Making the question even more challenging is that it is entirely plausible that the kinds of organisms that could have evolved to inhabit Mars’ unique environments have a different biochemistry to those on Earth, and would therefore be difficult to detect.

Eriita Jones is a PhD candidate with Charles Lineweaver at the Australian National University’s Research School of Astronomy & Astrophysics. They originally published the research descreibed here in the journal Astrobiology (10, 349–61; 11, 1017–33).

SCIENCE INKorporated

Fry's tattoos include CT scanned images of Komodo dragon skulls, a stylised snak

Fry's tattoos include CT scanned images of Komodo dragon skulls, a stylised snake and an adrenalin molecule.

By Matt Finch

His body may be adorned by tattoos of snakes, Komodo dragons and an adrenaline molecule, but Bryan Fry is only one of many scientists whose research interests are glorified in ink.

The phone rings for a long time before the call goes through.

“Who is this?”

I introduce myself.

The speaker repeats: “Who is this?” It sounds like he’s outdoors. A gust of wind blots out his voice and we lose the connection.

I wait and call again. “Dr Fry, I’m calling from Australasian Science.”

“I’m sorry, I was taking out the trash when I saw a venomous swamp snake. Of course I had to try and catch it.” The term “scientific pursuit” is a literal – and hazardous – one for Brian Grieg Fry of the University of Queensland.

Matt Finch is a freelance writer and education consultant.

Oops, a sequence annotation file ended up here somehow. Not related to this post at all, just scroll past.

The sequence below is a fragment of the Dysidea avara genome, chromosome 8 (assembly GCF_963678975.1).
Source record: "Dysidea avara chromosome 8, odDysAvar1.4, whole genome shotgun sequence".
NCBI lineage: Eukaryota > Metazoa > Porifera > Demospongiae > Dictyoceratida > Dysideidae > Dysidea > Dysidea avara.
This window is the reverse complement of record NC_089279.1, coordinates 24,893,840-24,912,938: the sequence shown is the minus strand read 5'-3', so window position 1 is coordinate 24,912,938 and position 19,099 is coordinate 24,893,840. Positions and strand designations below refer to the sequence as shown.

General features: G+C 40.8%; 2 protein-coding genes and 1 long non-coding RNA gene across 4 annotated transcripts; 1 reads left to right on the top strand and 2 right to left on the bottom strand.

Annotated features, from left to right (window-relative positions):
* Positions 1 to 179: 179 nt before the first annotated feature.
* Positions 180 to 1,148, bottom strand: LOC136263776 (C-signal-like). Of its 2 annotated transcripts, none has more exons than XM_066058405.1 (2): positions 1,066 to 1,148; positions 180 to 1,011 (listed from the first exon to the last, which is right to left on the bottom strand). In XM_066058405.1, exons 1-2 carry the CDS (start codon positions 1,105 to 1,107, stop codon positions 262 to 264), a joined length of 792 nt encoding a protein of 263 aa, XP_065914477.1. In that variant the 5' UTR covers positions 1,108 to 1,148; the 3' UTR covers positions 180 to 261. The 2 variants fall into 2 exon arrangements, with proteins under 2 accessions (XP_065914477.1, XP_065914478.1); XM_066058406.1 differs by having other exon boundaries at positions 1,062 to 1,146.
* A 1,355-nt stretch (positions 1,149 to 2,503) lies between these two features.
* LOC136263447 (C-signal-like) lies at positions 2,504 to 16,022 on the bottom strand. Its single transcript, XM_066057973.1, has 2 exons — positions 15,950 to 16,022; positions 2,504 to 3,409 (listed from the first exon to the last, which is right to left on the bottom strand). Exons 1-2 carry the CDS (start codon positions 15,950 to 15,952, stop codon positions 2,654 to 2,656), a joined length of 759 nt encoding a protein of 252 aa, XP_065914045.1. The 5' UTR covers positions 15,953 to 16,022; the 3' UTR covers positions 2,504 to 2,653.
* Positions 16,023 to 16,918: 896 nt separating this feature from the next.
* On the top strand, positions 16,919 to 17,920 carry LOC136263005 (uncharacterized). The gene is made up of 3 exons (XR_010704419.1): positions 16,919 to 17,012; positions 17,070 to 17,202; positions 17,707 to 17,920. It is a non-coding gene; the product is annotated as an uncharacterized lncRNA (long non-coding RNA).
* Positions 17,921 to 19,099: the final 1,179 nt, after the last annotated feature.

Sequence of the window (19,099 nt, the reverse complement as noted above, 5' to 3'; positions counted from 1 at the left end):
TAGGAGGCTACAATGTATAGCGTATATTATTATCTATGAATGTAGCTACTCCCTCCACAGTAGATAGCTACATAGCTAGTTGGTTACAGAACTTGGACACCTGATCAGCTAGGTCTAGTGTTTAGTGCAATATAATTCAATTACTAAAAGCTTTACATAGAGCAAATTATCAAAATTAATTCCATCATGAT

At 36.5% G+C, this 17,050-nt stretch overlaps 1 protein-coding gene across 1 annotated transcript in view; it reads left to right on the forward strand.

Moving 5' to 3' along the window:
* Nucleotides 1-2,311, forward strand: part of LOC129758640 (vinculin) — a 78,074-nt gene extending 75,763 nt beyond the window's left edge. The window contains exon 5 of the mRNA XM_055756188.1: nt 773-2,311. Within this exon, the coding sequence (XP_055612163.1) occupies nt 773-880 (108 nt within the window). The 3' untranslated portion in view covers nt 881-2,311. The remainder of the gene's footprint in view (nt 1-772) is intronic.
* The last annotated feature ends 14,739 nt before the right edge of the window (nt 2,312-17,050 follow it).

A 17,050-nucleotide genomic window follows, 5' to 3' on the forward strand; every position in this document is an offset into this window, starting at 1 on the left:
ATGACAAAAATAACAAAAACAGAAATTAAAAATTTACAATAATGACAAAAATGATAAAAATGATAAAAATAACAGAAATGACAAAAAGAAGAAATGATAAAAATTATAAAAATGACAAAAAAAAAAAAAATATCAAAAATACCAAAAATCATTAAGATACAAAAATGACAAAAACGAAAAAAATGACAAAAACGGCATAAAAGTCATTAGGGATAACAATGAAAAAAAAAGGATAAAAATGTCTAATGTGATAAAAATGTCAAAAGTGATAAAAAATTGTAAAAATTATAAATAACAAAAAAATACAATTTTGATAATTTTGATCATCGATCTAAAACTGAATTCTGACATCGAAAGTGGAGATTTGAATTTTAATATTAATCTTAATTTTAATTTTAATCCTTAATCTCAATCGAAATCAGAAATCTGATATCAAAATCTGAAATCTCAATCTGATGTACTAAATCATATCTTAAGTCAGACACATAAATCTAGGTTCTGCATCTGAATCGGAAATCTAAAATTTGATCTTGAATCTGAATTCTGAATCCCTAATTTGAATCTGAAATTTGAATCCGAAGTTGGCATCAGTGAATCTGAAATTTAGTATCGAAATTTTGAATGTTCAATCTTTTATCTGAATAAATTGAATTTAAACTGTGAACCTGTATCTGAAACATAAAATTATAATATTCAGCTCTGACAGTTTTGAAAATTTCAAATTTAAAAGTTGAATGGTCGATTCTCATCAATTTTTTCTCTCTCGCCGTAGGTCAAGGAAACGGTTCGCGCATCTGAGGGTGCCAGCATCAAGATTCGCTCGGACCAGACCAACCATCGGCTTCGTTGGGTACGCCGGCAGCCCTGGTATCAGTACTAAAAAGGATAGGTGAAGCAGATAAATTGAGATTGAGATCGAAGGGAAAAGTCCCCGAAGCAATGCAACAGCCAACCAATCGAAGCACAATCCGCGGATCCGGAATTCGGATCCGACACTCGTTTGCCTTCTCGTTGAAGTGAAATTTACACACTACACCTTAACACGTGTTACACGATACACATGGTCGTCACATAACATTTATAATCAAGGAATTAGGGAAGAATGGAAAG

The Evidence for Meditation

istockphoto

istockphoto

By Jonathan R. Krygier, Sara Shahrestani & Andrew H. Kemp

Meditation has traditionally been associated with Eastern mysticism, but science is beginning to show that cultivating a “heightened” state of consciousness can have a major impact on our brain, the way our bodies function and our levels of resilience.

Our minds and bodies are inextricably linked. For example, in 2006 Dr Michael Gonzales of Duke University reported that people with depression are at an increased risk of heart attack and up to 40% of patients with cardiovascular disease suffer from depression.

Jonathan Krygier is a PhD candidate, Sara Shahrestani is a third year psychology student, and Andrew Kemp is a NHMRC Career Development Award Fellow at the University of Sydney's School of Psychology.

A Burning Question

iStockphoto

iStockphoto

By Karl-Heinz Wyrwoll, Michael Notaro & Guangshan Chen

For thousands of years, indigenous Australians modified the landscape of the continent through regular and widespread burning of vegetation. Their use of fire was in part for hunting purposes and also for clearing pathways, for signalling other tribal groups and for promoting grass regrowth. Results from a recent climate modelling experiment suggest that these traditional burning practices may have been of sufficient magnitude to change the climate of northern Australia.